In vivo administration of D609 leads to protection of subsequently isolated gerbil brain mitochondria subjected to in vitro oxidative stress induced by amyloid beta-peptide and other oxidative stressors: relevance to Alzheimer's disease and other oxidative stress-related neurodegenerative disorders.Free Radic Biol Med 2006; 41(11):1694-703FR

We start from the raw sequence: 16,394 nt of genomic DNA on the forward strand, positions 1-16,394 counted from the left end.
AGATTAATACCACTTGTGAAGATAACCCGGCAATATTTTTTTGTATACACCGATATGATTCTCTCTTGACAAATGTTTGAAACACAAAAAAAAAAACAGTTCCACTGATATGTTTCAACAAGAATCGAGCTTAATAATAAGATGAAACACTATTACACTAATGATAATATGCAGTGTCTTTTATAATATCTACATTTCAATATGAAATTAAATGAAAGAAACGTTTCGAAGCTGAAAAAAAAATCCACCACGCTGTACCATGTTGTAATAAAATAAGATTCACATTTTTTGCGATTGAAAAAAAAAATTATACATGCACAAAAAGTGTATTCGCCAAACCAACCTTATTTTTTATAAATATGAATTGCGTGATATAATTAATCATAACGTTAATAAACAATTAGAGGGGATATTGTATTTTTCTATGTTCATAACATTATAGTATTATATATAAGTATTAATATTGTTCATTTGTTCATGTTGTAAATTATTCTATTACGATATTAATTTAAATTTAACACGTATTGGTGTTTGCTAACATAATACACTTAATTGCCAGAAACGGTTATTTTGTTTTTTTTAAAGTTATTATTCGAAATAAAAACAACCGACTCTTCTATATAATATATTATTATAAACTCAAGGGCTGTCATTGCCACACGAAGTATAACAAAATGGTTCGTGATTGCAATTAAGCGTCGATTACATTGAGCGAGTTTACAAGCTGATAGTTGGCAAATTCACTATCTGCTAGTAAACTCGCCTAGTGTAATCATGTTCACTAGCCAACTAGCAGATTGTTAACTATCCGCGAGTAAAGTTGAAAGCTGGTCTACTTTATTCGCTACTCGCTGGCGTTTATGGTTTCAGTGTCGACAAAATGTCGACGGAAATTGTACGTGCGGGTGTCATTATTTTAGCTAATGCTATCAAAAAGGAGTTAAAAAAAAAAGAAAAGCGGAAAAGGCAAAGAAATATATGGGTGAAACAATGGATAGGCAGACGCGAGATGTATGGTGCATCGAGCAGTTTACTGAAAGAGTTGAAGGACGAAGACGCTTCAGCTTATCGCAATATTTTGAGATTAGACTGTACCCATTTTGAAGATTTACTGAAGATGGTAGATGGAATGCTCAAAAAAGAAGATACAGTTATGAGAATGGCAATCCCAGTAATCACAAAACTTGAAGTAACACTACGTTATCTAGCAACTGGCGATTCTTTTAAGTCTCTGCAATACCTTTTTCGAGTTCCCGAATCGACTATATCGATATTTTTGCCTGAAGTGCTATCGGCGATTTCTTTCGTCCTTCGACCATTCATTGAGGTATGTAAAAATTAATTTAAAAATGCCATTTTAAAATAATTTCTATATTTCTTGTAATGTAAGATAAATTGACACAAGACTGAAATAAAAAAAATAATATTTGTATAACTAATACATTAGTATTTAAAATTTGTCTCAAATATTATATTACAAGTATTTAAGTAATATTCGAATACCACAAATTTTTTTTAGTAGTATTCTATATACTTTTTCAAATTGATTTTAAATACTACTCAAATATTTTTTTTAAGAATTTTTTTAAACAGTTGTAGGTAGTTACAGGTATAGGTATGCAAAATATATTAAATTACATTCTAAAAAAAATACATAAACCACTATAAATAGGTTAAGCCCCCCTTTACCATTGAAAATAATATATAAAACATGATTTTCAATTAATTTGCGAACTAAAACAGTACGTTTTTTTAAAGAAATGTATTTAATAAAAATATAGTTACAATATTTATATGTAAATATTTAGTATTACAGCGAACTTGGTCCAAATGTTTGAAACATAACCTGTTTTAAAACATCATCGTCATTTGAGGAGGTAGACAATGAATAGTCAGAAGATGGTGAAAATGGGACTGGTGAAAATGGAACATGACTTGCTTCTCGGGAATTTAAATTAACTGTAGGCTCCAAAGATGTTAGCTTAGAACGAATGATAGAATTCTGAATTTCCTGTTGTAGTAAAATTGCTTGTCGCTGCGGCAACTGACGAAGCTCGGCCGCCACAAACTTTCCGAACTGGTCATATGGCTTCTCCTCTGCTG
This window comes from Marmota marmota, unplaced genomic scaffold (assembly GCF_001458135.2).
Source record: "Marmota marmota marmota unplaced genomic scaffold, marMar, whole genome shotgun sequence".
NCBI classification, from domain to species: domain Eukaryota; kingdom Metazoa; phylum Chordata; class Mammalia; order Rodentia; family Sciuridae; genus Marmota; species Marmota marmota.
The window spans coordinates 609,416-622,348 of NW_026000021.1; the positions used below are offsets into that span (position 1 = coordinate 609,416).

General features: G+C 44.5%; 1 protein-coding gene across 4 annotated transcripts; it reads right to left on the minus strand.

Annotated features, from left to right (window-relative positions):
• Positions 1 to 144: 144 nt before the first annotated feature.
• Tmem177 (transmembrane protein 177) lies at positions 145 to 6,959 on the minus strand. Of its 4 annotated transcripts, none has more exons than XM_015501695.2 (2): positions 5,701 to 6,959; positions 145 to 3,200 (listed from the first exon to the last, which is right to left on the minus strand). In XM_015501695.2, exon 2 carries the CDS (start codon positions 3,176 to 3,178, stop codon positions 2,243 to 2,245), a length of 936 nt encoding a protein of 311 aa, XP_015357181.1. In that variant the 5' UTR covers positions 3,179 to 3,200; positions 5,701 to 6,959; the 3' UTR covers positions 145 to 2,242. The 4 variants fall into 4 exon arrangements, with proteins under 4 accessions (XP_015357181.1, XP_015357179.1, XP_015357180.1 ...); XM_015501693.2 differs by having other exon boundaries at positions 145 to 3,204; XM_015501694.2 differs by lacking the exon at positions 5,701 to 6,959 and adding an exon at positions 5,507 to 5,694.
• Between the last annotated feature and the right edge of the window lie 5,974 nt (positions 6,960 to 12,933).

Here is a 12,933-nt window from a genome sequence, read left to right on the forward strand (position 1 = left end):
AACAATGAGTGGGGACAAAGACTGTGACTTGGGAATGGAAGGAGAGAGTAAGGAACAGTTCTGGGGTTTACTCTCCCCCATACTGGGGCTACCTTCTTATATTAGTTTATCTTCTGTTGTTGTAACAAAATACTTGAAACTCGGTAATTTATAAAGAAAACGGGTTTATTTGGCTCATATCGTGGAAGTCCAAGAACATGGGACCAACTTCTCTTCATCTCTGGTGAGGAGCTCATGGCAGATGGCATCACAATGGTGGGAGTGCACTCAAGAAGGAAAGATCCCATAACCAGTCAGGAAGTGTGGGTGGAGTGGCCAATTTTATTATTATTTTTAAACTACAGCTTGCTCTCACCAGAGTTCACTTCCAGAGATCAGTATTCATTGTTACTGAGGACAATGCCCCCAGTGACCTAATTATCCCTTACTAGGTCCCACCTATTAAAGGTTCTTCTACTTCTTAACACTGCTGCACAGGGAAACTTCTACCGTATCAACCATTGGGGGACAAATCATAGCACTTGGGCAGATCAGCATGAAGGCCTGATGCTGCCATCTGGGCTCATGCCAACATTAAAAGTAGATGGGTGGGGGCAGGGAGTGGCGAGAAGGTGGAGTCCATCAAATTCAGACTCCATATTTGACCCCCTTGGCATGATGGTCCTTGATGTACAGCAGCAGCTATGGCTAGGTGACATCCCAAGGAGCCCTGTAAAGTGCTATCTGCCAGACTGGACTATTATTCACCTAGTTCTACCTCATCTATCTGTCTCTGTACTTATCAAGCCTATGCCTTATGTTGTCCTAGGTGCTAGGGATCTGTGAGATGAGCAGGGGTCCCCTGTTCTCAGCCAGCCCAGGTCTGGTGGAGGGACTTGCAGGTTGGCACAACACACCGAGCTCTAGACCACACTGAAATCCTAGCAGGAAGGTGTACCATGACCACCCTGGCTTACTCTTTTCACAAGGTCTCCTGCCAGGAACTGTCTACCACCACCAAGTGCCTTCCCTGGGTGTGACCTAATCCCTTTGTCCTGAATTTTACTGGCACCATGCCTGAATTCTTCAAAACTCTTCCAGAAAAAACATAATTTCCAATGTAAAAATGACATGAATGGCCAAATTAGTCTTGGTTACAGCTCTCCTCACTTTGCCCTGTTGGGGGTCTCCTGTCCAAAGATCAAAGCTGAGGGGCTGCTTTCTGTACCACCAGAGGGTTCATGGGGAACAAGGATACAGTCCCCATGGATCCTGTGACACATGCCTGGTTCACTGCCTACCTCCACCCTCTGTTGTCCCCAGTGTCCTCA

Tricyclodecan-9-yl-xanthogenate (D609) has in vivo and in vitro antioxidant properties. D609 mimics glutathione (GSH) and has a free thiol group, which upon oxidation forms a disulfide. The resulting dixanthate is a substrate for glutathione reductase, regenerating D609. Recent studies have also shown that D609 protects brain in vivo and neuronal cultures in vitro against the potential Alzheimer's disease (AD) causative factor, Abeta(1-42)-induced oxidative stress and cytotoxicity. Mitochondria are important organelles with both pro- and antiapoptotic factor proteins. The present study was undertaken to test the hypothesis that intraperitoneal injection of D609 would provide neuroprotection against free radical-induced, mitochondria-mediated apoptosis in vitro. Brain mitochondria were isolated from gerbils 1 h post injection intraperitoneally (ip) with D609 and subsequently treated in vitro with the oxidants Fe(2+)/H(2)O(2) (hydroxyl free radicals), 2,2-azobis-(2-amidinopropane) dihydrochloride (AAPH, alkoxyl and peroxyl free radicals), and AD-relevant amyloid beta-peptide 1-42 [Abeta(1-42)]. Brain mitochondria isolated from the gerbils previously injected ip with D609 and subjected to these oxidative stress inducers, in vitro, showed significant reduction in levels of protein carbonyls, protein-bound hydroxynonenal [a lipid peroxidation product], 3-nitrotyrosine, and cytochrome c release compared to oxidant-treated brain mitochondria isolated from saline-injected gerbils. D609 treatment significantly maintains the GSH/GSSG ratio in oxidant-treated mitochondria. Increased activity of glutathione S-transferase, glutathione peroxidase, and glutathione reductase in brain isolated from D609-injected gerbils is consistent with the notion that D609 acts like GSH. These antiapoptotic findings are discussed with reference to the potential use of this brain-accessible glutathione mimetic in the treatment of oxidative stress-related neurodegenerative disorders, including AD.